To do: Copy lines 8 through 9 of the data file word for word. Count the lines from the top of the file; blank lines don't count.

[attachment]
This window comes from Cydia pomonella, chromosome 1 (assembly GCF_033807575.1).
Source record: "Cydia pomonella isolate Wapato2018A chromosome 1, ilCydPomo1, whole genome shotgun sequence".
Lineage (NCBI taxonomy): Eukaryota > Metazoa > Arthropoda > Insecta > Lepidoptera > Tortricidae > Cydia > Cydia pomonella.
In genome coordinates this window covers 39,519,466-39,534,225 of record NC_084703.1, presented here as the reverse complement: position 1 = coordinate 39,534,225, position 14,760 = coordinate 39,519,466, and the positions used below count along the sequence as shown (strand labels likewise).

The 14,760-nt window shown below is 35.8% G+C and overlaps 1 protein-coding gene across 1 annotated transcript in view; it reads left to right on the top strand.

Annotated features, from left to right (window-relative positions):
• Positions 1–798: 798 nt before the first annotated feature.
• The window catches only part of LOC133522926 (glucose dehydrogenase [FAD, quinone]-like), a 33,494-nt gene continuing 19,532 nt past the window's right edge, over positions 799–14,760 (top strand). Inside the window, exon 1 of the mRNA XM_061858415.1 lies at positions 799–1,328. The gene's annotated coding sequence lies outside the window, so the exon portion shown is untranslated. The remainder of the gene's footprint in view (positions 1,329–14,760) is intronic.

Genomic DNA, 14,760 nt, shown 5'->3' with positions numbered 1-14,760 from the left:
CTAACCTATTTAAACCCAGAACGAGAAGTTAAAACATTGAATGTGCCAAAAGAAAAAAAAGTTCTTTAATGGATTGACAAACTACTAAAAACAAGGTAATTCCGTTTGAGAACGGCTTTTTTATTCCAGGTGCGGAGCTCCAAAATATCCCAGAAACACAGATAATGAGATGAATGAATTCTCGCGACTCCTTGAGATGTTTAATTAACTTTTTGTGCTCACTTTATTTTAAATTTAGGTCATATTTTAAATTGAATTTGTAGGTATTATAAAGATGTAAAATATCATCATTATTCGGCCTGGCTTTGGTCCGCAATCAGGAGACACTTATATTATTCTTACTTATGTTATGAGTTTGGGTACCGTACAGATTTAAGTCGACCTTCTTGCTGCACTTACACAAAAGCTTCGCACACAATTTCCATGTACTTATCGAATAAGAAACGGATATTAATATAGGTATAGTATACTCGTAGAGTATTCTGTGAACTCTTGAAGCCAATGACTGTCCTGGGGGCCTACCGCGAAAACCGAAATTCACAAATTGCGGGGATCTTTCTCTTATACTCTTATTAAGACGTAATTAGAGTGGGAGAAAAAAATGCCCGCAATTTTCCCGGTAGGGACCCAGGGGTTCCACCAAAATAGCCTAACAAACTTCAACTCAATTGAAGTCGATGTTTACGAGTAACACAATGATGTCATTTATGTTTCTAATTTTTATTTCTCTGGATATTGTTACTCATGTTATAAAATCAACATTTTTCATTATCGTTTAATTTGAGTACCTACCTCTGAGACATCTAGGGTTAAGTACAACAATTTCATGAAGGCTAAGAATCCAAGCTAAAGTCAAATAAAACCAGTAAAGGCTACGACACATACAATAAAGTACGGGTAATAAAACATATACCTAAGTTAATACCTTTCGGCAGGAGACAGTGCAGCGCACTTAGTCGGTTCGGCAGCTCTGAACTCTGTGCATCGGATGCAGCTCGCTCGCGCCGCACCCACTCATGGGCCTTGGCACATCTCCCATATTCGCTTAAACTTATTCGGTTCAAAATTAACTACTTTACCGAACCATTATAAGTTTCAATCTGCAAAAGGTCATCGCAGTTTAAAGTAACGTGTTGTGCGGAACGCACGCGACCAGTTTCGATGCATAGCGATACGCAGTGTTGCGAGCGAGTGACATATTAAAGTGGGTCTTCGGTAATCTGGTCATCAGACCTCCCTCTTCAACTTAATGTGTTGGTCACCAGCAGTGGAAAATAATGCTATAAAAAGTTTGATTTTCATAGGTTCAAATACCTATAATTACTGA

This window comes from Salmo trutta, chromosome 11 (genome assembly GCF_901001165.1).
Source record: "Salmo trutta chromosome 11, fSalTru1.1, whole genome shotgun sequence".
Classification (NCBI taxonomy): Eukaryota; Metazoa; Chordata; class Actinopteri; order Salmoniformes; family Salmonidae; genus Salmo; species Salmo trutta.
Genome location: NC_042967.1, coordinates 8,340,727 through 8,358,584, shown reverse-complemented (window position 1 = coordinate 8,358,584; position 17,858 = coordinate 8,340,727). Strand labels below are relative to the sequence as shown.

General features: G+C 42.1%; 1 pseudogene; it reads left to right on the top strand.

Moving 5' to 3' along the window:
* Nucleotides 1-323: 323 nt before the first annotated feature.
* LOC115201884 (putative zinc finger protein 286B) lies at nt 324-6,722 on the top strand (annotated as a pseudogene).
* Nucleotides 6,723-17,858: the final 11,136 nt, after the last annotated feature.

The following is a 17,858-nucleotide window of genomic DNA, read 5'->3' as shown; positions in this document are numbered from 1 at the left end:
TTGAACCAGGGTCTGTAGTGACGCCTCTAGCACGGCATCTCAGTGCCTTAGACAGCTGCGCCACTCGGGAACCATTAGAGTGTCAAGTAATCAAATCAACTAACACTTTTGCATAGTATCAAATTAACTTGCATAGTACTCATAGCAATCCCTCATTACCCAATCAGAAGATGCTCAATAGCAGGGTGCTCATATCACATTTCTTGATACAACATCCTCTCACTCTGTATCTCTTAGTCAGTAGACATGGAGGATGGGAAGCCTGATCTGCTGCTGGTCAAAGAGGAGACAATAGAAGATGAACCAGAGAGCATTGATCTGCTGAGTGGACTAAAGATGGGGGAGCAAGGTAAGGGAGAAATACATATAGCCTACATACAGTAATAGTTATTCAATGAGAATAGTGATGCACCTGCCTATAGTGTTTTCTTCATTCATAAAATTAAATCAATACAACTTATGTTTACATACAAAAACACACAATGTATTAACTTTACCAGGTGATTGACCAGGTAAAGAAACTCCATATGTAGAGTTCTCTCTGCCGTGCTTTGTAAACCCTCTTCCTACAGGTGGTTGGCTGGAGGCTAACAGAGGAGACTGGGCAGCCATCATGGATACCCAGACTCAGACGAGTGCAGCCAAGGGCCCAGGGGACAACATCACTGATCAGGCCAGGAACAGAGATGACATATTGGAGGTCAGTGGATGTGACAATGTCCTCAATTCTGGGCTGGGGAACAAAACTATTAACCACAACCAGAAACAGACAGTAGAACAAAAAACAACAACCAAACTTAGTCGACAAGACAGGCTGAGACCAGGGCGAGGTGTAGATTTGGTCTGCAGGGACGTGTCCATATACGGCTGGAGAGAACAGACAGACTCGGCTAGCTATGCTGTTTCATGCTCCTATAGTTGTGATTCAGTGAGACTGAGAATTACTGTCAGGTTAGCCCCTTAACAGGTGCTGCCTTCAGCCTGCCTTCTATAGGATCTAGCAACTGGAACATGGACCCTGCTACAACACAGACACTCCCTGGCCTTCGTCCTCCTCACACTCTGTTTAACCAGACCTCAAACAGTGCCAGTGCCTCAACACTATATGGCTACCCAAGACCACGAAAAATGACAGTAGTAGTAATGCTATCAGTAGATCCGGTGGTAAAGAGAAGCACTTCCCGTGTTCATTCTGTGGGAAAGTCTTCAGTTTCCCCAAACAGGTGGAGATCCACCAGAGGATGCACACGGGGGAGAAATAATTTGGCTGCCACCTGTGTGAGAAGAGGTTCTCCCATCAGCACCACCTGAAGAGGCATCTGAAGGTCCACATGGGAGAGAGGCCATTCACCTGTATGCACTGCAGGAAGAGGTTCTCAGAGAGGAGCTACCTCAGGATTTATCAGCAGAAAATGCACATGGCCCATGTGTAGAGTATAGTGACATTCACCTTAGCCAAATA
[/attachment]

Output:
• The window catches only part of LOC133522926 (glucose dehydrogenase [FAD, quinone]-like), a 33,494-nt gene continuing 19,532 nt past the window's right edge, over positions 799–14,760 (top strand). Inside the window, exon 1 of the mRNA XM_061858415.1 lies at positions 799–1,328. The gene's annotated coding sequence lies outside the window, so the exon portion shown is untranslated. The remainder of the gene's footprint in view (positions 1,329–14,760) is intronic.

Genomic DNA, 14,760 nt, shown 5'->3' with positions numbered 1-14,760 from the left: